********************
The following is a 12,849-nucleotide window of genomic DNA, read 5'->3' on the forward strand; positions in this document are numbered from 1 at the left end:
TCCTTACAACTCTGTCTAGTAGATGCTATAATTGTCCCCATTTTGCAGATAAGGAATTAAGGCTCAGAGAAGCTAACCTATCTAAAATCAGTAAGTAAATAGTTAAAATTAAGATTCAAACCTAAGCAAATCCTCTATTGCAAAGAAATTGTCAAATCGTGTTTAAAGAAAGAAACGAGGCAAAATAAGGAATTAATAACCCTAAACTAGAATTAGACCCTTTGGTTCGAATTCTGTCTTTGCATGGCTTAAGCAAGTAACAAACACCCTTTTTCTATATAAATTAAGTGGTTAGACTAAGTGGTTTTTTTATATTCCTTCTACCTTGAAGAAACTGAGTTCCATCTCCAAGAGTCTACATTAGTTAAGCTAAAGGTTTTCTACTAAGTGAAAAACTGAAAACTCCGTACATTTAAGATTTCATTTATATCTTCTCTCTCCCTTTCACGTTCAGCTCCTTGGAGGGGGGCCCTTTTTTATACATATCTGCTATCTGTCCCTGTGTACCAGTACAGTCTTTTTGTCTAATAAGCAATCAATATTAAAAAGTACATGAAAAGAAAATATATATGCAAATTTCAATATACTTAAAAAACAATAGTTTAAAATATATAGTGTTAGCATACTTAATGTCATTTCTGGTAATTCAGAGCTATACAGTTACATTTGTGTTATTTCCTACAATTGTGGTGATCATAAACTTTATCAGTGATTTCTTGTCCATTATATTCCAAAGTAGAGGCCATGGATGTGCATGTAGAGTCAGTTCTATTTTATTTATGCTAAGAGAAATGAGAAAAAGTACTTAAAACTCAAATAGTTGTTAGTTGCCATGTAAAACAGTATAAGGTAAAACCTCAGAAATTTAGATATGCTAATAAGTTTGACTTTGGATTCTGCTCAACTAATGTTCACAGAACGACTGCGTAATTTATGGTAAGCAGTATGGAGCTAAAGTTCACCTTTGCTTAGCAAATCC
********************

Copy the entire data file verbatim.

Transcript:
The following is a 12,849-nucleotide window of genomic DNA, read 5'->3' on the forward strand; positions in this document are numbered from 1 at the left end:
TCCTTACAACTCTGTCTAGTAGATGCTATAATTGTCCCCATTTTGCAGATAAGGAATTAAGGCTCAGAGAAGCTAACCTATCTAAAATCAGTAAGTAAATAGTTAAAATTAAGATTCAAACCTAAGCAAATCCTCTATTGCAAAGAAATTGTCAAATCGTGTTTAAAGAAAGAAACGAGGCAAAATAAGGAATTAATAACCCTAAACTAGAATTAGACCCTTTGGTTCGAATTCTGTCTTTGCATGGCTTAAGCAAGTAACAAACACCCTTTTTCTATATAAATTAAGTGGTTAGACTAAGTGGTTTTTTTATATTCCTTCTACCTTGAAGAAACTGAGTTCCATCTCCAAGAGTCTACATTAGTTAAGCTAAAGGTTTTCTACTAAGTGAAAAACTGAAAACTCCGTACATTTAAGATTTCATTTATATCTTCTCTCTCCCTTTCACGTTCAGCTCCTTGGAGGGGGGCCCTTTTTTATACATATCTGCTATCTGTCCCTGTGTACCAGTACAGTCTTTTTGTCTAATAAGCAATCAATATTAAAAAGTACATGAAAAGAAAATATATATGCAAATTTCAATATACTTAAAAAACAATAGTTTAAAATATATAGTGTTAGCATACTTAATGTCATTTCTGGTAATTCAGAGCTATACAGTTACATTTGTGTTATTTCCTACAATTGTGGTGATCATAAACTTTATCAGTGATTTCTTGTCCATTATATTCCAAAGTAGAGGCCATGGATGTGCATGTAGAGTCAGTTCTATTTTATTTATGCTAAGAGAAATGAGAAAAAGTACTTAAAACTCAAATAGTTGTTAGTTGCCATGTAAAACAGTATAAGGTAAAACCTCAGAAATTTAGATATGCTAATAAGTTTGACTTTGGATTCTGCTCAACTAATGTTCACAGAACGACTGCGTAATTTATGGTAAGCAGTATGGAGCTAAAGTTCACCTTTGCTTAGCAAATCC